Parian: for the gods
You will have seen sculpted putti, or cherubs, like these before, and here is the story of how these were made. They were made of parian porcelain, which was the invention of Thomas Battam, the Art Director of Copeland (formerly Spode). He wanted to make figures with more definition, like the German and French factories were able to make.
As soon as he had presented his new invention to the world in 1844, Minton copied it. They became the more famous maker of parian figures; they liked to pretend they came up with it and gave it its name.
Parian porcelain is named after the Greek island of Paros, where the Greeks got their marble from for the famous figures for their temples - you could rightly say that parian porcelain is for the gods!
It can be shaped in a very fine way, and it doesn't get dirty like biscuit porcelain, so it doesn't need glazing. Glaze obscures much of the detail of figures, so this parian body enabled the artist to give their figure much finer detail. You can see this on these fabulous and rare potpourri vases.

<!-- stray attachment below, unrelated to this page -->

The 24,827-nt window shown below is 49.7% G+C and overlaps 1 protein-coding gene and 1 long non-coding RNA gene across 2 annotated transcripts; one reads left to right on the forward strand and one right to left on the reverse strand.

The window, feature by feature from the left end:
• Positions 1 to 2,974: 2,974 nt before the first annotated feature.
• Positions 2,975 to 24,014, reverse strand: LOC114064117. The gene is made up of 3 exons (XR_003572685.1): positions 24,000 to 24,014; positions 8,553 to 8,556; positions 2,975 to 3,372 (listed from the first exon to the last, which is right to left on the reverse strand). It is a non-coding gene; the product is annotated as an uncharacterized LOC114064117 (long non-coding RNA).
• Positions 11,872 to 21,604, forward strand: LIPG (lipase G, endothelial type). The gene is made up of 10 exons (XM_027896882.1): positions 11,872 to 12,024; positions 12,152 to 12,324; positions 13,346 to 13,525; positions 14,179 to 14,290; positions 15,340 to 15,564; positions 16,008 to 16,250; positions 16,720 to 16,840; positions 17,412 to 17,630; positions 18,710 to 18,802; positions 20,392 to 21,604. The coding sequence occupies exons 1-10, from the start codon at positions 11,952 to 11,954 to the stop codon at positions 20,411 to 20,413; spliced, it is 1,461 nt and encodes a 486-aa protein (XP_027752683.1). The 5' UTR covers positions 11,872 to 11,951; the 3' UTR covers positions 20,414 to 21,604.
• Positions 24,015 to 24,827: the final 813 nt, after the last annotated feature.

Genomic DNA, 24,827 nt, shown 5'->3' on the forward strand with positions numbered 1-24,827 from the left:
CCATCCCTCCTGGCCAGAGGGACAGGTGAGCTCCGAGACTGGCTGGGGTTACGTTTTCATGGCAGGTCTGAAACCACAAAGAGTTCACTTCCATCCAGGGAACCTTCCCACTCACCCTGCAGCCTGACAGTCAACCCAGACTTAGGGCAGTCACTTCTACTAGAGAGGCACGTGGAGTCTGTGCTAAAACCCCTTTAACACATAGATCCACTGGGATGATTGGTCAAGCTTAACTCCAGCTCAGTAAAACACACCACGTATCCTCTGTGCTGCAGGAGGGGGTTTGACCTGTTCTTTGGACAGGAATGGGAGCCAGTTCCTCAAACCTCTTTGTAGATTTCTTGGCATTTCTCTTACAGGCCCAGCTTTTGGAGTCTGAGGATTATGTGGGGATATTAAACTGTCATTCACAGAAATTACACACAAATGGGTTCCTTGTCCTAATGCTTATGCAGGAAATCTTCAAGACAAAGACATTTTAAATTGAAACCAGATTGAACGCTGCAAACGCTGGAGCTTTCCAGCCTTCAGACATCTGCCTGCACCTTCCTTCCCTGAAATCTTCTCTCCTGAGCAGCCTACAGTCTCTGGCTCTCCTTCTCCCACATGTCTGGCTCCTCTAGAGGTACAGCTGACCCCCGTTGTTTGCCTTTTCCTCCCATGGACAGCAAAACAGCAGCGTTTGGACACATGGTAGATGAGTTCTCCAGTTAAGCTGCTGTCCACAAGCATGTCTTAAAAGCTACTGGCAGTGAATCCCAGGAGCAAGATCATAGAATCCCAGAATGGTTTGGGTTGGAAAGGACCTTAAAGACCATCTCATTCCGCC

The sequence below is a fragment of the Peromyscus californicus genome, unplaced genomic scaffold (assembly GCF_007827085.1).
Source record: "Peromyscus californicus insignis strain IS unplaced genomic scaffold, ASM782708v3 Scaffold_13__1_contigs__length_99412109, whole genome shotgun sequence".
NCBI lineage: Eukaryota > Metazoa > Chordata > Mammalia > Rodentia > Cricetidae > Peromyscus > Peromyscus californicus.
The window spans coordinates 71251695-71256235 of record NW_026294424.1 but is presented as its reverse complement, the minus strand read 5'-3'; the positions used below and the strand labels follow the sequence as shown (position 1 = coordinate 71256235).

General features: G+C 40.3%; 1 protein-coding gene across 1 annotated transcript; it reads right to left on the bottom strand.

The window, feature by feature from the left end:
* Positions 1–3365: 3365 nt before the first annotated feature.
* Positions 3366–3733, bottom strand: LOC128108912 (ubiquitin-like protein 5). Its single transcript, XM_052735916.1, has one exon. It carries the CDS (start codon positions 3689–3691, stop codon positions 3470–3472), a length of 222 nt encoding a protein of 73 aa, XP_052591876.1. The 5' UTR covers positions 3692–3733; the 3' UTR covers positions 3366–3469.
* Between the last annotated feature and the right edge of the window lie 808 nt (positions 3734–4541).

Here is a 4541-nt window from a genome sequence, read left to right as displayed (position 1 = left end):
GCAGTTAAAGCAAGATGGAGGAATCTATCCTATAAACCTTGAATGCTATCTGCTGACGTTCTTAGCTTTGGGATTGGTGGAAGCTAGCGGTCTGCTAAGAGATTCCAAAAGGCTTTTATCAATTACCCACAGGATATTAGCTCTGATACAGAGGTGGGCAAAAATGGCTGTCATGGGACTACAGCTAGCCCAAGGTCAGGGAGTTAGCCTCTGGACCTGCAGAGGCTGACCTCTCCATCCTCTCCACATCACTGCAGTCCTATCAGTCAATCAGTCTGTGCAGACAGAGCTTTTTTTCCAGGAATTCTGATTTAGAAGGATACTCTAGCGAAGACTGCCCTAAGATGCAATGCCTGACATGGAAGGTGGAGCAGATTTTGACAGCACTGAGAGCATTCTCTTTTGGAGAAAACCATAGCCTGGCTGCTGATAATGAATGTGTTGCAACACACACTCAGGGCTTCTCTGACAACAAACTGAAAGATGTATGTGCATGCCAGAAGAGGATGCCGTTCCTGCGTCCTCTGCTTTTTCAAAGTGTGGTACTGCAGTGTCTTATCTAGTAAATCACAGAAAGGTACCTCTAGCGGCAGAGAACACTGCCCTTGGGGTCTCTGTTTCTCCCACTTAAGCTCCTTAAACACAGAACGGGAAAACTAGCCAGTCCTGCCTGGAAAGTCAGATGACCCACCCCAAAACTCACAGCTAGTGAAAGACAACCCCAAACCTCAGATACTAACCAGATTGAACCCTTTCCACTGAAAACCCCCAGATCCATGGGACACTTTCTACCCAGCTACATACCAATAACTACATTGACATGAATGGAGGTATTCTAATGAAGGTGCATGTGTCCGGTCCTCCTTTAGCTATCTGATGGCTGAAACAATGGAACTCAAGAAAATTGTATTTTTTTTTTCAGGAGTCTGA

These two lidded vases were made by Copeland in 1891 and they have wonderful parian porcelain putti, or cherubs, on the base. They busy themselves with squeezing grapes.
In the 19th Century Victorian home, fresh air was sometimes in short supply. So people had potpourri vases in their homes, filled with scented materials. Of course that was a great excuse for porcelain makers to make outrageous pieces that would be fantastic for home decoration.
You can find these potpourri vases and many more treasures in my shop. Have a wonderful weekend!
This week's new treasures:
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